Phenomenologists, historians of modern philosophy, and philosophers of time should all benefit from de Warren’s confrontation with the difficulties of time-consciousness. De Warren’s study operates with an impressive density of insight at multiple levels. It explains the methodological importance of time-consciousness for Husserl’s philosophical program. It clearly presents the historical developments in the questioning of time most relevant to Husserl’s inheritance of the problem from Brentano. It identifies the special difficulties posed for phenomenology by the question of time, and traces one path along which Husserl made progress in resolving them. Finally, it indicates how Husserl’s mature understanding of time contributes to an account of inter-subjectivity and genesis within a transcendental framework. In all of this, de Warren confronts the complexity of Husserl’s descriptions without losing sight of the fact that they are meant to answer to and make comprehensible our rich awareness of being in time. This book is a bold traversal of territory scouted and surveyed by pioneers like Bernet, Brough, Held, Lohmar, Kortooms, Sokolowski and Zahavi. It is not simply an exercise in Husserl scholarship, but an original “take” on what Husserl was grappling with in thinking about time. Its lack of encyclopedic breadth in its treatment of Husserl is more than made up for in its direct articulation of a compelling, if contentious, philosophy of time.1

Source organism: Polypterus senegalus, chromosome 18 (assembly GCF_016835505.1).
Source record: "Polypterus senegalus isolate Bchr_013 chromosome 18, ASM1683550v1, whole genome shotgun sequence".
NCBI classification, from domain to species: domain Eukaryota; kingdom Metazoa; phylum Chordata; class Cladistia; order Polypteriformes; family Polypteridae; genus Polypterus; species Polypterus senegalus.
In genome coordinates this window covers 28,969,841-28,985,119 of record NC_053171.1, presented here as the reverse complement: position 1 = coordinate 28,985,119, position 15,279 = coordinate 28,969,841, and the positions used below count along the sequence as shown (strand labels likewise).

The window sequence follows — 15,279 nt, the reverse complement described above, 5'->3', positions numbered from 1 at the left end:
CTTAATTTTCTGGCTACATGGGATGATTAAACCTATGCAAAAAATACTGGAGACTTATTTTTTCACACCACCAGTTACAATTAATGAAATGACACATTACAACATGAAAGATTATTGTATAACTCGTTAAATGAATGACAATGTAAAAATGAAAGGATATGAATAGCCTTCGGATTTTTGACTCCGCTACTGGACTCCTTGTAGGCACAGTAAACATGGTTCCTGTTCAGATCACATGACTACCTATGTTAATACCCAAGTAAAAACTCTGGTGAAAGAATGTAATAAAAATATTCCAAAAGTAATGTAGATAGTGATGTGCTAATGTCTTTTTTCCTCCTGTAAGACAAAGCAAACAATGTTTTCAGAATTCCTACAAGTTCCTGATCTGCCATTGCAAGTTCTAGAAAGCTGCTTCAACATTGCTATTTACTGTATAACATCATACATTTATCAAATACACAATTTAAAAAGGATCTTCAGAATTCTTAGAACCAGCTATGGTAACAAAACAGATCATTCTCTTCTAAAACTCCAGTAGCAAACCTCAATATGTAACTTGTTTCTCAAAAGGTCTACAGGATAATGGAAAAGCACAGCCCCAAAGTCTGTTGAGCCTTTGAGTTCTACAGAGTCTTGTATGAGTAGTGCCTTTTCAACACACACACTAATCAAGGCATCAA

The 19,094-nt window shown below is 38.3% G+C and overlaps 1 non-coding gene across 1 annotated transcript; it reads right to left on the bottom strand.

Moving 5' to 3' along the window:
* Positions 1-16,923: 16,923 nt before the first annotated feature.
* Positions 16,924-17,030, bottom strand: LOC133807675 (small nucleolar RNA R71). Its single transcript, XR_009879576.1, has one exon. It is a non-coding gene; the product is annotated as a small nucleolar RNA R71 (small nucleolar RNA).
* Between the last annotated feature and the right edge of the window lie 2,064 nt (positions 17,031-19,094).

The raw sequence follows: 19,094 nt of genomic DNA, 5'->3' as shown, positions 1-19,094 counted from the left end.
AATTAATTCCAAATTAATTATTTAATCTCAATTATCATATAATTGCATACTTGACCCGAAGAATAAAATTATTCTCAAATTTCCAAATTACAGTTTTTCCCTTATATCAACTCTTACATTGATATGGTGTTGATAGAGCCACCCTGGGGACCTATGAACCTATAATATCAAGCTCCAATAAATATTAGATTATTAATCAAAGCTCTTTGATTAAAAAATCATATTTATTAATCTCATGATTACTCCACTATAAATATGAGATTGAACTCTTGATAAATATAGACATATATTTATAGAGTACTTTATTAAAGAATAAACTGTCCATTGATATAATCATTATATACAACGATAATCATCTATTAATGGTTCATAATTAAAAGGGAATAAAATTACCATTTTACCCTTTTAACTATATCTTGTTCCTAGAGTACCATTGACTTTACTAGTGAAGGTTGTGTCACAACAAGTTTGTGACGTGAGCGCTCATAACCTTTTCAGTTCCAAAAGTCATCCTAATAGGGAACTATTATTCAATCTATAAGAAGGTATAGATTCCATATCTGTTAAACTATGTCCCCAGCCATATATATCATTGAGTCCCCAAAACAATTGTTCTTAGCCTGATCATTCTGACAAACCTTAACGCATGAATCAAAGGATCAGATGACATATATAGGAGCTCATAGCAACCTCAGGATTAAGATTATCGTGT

De Warren’s most forceful presentation of the methodological importance of time-consciousness for phenomenology is based on Iso Kern’s three-fold approach to the transcendental phenomenological reduction.2 Phenomenological investigation begins with the suspension of one’s belief in the existence of a transcendent world as the context in which experience of the world takes place. This suspension, for Husserl, has the capacity to reveal my own experiencing as the dimension in which everything worldly, including myself taken as a psycho-physical organism, acquires whatever meaning and validity it has. As such, experience is shown to be transcendental or world-constituting rather than empirical or mundane. Husserl’s basic epistemological conviction is that if it takes shape in a method appropriate to its subject matter, reflection on the eidetic structures of transcendental experience will progressively fulfill the highest goals of philosophy as a theory of knowledge and the universe of knowable being. Following Kern’s approach, the reduction to transcendental subjectivity can be formulated in both Cartesian and Kantian registers. Construed as the fulfillment of a Cartesian impulse, the reduction reveals subjectivity as an indubitable foundation for knowledge. The inerrant statement “I am thinking” refers to a dimension of immanence whose self-possession and certainty remains uncompromised by every conceivable state of affairs. The broadly Kantian formulation focuses on the accomplishments of subjectivity as the condition for world-constitution. Here, the reduction discloses “how experience is at all possible for consciousness in the form of its possible intelligibility” (28-9). In other words, it allows us to view regions of being through the meaning-bestowing acts of consciousness to which they are necessarily correlative.